Alone among conservatives and libertarians, and that stance which brings them together rather than drives them apart, Ron Paul, a firm believer in the right to life and traditional marriage, still adheres to the first principle that, as important as these issues are to building a healthy society, the Constitution reserves to the states, and denies to the Congress, the President, and the Supreme Court, any and all authority to make or unmake any legislation which permits or forbids abortion, which gives or denies legal recognition to gay relationships as marriages.

This was the voice of conservatism in the 1960’s and 1970’s, when Medicare was enacted, when Roe v. Wade was handed down, the voice of Barry Goldwater, William F. Buckley, Jr., and Ronald Reagan, the voice which brought into the Republican Party such States’ Rights Democrats as Strom Thurmond and Jesse Helms, and was the voice to which Ron Paul hearkened when he first entered politics.

If there is to be any hope of creating the social and political structure which Bacevich envisions, the deconstruction of the American welfare state is central to the project. This doesn’t mean these programs and institutions must be destroyed in toto. It does mean that their ties to the government in Washington, to fund, to administer, and to legislate, must by cut entirely. The States, individually, or in compact, may choose to take on these social responsibilities, even to devolve them to cities and localities, as they decide is best for them and their citizens. They may choose to do what they wish with abortion, gay marriage, and prayer in the schools – with health, education and welfare altogether, at least on their “entitlements” level. But it is in this area, together with the construction of the military-industrial-national security complex, that the American government has grown beyond the bounds of law and good reason, and which has made it the greatest threat to the survival of the Republic and the freedoms of the American people. No political platform which doesn’t recognize and promise to deal with this need can call itself conservative and be true to the conservative tradition.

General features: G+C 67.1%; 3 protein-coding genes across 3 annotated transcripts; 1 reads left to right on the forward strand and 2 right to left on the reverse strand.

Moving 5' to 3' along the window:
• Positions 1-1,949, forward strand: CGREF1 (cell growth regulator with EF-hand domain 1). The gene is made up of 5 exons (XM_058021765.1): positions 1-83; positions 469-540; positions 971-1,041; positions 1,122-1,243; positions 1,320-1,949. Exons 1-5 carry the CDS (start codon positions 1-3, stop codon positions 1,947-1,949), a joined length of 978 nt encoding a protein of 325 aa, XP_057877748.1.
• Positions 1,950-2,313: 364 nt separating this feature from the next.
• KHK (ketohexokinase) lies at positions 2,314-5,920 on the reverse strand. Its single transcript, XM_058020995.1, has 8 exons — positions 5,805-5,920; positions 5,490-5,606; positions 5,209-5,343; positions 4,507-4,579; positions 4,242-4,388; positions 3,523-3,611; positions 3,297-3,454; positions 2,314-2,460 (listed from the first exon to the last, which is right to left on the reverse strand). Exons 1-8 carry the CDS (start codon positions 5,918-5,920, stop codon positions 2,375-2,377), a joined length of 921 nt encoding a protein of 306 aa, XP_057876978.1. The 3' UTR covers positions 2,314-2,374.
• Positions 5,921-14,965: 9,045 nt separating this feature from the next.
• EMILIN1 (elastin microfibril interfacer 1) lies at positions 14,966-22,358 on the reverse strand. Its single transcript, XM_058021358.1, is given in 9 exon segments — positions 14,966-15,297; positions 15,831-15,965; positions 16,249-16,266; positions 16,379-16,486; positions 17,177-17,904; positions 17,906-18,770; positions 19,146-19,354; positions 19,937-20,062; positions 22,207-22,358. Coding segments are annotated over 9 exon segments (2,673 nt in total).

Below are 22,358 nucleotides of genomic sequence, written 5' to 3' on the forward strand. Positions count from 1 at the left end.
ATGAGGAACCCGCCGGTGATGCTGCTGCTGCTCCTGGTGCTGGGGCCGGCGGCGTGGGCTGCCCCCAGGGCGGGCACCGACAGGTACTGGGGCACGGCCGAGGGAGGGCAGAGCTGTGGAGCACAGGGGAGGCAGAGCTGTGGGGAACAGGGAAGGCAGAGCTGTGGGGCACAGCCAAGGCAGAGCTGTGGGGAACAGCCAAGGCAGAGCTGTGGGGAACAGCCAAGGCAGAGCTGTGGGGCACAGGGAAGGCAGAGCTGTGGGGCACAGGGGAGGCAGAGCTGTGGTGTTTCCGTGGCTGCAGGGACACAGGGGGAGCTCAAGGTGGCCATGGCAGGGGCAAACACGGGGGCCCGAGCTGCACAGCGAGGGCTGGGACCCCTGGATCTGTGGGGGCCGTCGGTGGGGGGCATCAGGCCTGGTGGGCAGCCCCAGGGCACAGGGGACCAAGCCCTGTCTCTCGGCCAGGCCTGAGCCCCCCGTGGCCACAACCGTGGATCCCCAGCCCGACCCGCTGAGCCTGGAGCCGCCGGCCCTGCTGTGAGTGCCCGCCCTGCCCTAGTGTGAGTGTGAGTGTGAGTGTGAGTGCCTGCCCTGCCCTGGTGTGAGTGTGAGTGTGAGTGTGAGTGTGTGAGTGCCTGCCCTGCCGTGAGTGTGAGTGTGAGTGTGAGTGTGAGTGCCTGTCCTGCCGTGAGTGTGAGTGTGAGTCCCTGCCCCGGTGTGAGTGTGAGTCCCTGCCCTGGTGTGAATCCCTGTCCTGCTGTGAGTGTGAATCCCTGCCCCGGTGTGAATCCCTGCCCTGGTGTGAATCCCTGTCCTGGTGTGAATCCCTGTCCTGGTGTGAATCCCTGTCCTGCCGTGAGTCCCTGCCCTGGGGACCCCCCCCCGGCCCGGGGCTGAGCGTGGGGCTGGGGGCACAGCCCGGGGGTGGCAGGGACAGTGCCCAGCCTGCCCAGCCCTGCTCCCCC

#19 Comment By Robert Kastigar On October 26, 2014 @ 9:45 pm

An excellent article and a good definition of conservatism in it. But I’m a little afraid the author may be overrun by history:

“A democracy cannot exist as a permanent form of government. It can only exist until the voters discover that they can vote themselves largesse from the public treasury. From that moment on, the majority always votes for the candidates promising the most benefits from the public treasury with the result that a democracy always collapses over loose fiscal policy, always followed by a dictatorship. The average age of the world’s greatest civilizations has been 200 years. Great nations rise and fall. The people go from bondage to spiritual truth, to great courage, from courage to liberty, from liberty to abundance, from abundance to selfishness, from selfishness to complacency, from complacency to apathy, from apathy to dependence, from dependence back again to bondage.”

Source reference: [5]

#20 Comment By tzx4 On October 26, 2014 @ 9:58 pm

Conservatism is not inherently Right Wing or reactionary, or militaristic or plutocratic.
That which loudly and proudly identifies itself as “conservative” in the contemporary USA is ultimately a profanity. It is angry, elitist, divisive, and sociopathic.

#21 Comment By ADL On October 26, 2014 @ 10:51 pm

The Holidays are right around the corner and this article certainly evokes a certain amount of Norman Rockwell.

Libertarianism is currently the only opposition– and offers the only credible alternative– to off-the-deep-end liberalism, imperial misadventures abroad, religious fundamentalism, judicial dictators, and the crony capitalism practiced by both Dems & Repubs.

It is an open-minded ideology based on Reason and Enlightened Thought. We are strong believers in the First Amendment (also the Second). It is a political movement that welcomes one and all; it’s not based on sectarian beliefs or identifications (the way it is with Repub “cultural conservatives” and liberal race-baiters).